To determine if a course is remote, hybrid, or in-person use the catalog search tool to narrow results. Otherwise, when browsing courses, the section indicates teaching mode:
R = Remote
H = Hybrid
0 = In-person
Teaching modes (remote, hybrid, in-person) are subject to change at any point. Please pay close attention when registering. Depending on the timing of a teaching mode change, faculty also may be in contact with students.
Timbre is central to the experience of all music and often enables us to identify styles and cultures nearly instantaneously. However, timbre is not commonly discussed in detail since our technical vocabulary for describing this musical element has been comparatively limited. Our work in this seminar will involve readings in music theory and history, ethnomusicology, and cognitive studies as well as in the emerging field of sound studies as we attempt to define timbre, explore its manifestations in a wide variety of music, and develop an analytical approach and descriptive vocabulary tooled specifically to this musical element. We will consider how composers and performers of both art and popular musics have wielded timbre as an expressive device and how technology may allow us to analyze details of timbral performance and perception. We will investigate the relationship between timbre and orchestration, from the rise of Haydn’s orchestra to the Klangfarbenmelodie of Schoenberg. We will consider extremes of timbral distortion in both vocal and electric guitar effects in rock music as well in such traditions as Korean p’ansori and will explore various forms of speech music and the work of composers of spectral music to expand our case studies. Finally, our own experiments with timbral effects will bring our seminar to bear on our musical performance.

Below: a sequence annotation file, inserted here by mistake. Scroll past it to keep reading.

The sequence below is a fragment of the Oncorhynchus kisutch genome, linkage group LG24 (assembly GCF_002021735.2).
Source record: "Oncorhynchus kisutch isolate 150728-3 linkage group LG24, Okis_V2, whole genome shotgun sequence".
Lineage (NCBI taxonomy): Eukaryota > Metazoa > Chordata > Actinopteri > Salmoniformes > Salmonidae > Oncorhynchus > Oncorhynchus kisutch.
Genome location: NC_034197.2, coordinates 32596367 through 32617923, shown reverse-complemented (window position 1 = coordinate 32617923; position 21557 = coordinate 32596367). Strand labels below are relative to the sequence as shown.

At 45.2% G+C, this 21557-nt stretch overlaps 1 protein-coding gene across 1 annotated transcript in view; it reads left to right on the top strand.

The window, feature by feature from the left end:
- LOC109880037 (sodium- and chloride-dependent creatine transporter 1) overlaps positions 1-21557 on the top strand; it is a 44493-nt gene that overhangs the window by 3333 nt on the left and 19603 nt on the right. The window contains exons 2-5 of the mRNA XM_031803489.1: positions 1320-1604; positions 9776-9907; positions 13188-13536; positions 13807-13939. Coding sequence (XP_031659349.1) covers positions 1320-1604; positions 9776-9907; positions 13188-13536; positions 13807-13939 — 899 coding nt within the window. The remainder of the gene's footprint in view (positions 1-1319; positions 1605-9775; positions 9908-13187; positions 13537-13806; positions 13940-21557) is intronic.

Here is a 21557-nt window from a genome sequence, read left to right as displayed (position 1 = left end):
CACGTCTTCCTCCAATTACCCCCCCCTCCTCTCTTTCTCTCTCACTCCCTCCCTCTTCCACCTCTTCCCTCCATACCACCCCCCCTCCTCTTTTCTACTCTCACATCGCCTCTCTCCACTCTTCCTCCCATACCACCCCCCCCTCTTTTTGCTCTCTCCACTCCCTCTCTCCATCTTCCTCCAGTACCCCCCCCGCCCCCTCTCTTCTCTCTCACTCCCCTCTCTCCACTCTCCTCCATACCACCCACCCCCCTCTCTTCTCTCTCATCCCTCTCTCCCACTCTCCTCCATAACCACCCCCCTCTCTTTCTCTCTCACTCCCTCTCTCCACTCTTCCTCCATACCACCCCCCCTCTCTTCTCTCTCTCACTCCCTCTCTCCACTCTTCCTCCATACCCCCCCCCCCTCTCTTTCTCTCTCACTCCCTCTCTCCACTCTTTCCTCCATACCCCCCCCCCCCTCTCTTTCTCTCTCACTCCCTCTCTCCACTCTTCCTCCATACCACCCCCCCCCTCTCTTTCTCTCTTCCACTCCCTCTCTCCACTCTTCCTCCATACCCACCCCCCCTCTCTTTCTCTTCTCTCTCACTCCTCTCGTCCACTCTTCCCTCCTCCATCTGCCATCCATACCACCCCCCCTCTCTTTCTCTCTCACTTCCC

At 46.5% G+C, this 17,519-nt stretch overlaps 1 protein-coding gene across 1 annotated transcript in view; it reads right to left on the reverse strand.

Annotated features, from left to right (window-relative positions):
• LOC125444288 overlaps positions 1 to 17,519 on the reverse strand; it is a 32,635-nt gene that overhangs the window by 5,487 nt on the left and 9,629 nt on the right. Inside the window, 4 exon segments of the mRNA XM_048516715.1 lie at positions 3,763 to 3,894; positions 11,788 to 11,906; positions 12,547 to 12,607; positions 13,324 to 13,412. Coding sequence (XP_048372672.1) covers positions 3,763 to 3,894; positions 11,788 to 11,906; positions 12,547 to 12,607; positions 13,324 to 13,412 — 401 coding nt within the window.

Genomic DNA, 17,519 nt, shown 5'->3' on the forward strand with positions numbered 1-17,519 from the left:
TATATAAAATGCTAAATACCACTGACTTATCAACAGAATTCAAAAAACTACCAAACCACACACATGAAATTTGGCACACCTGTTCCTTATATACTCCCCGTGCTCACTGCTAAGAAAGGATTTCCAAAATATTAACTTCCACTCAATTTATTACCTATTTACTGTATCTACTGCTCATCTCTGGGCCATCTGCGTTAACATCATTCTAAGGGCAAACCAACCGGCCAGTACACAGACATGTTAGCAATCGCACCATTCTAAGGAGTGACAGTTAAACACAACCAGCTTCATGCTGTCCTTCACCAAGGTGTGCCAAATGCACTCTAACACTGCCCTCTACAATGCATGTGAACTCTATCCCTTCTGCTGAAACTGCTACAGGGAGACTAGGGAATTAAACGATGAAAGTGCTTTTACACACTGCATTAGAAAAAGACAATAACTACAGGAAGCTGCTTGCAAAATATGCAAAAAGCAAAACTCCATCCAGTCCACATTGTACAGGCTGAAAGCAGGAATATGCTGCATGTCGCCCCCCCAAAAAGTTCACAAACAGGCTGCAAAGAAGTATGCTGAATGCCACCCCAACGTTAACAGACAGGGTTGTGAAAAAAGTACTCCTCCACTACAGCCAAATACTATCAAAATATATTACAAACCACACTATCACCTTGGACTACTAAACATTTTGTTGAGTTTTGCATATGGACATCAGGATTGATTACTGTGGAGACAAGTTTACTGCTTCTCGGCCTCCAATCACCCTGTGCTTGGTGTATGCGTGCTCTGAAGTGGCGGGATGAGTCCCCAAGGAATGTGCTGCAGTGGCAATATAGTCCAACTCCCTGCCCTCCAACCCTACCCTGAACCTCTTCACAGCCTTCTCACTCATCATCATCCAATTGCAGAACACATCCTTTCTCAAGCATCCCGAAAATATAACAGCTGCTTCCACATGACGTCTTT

Grading: yes pass/fail option,
yes fifth course option
MUS 103-104, and two from MUS 231, 232, or 233 (or equivalents). MUS 201-202 are also recommended.
senior Music majors, junior Music majors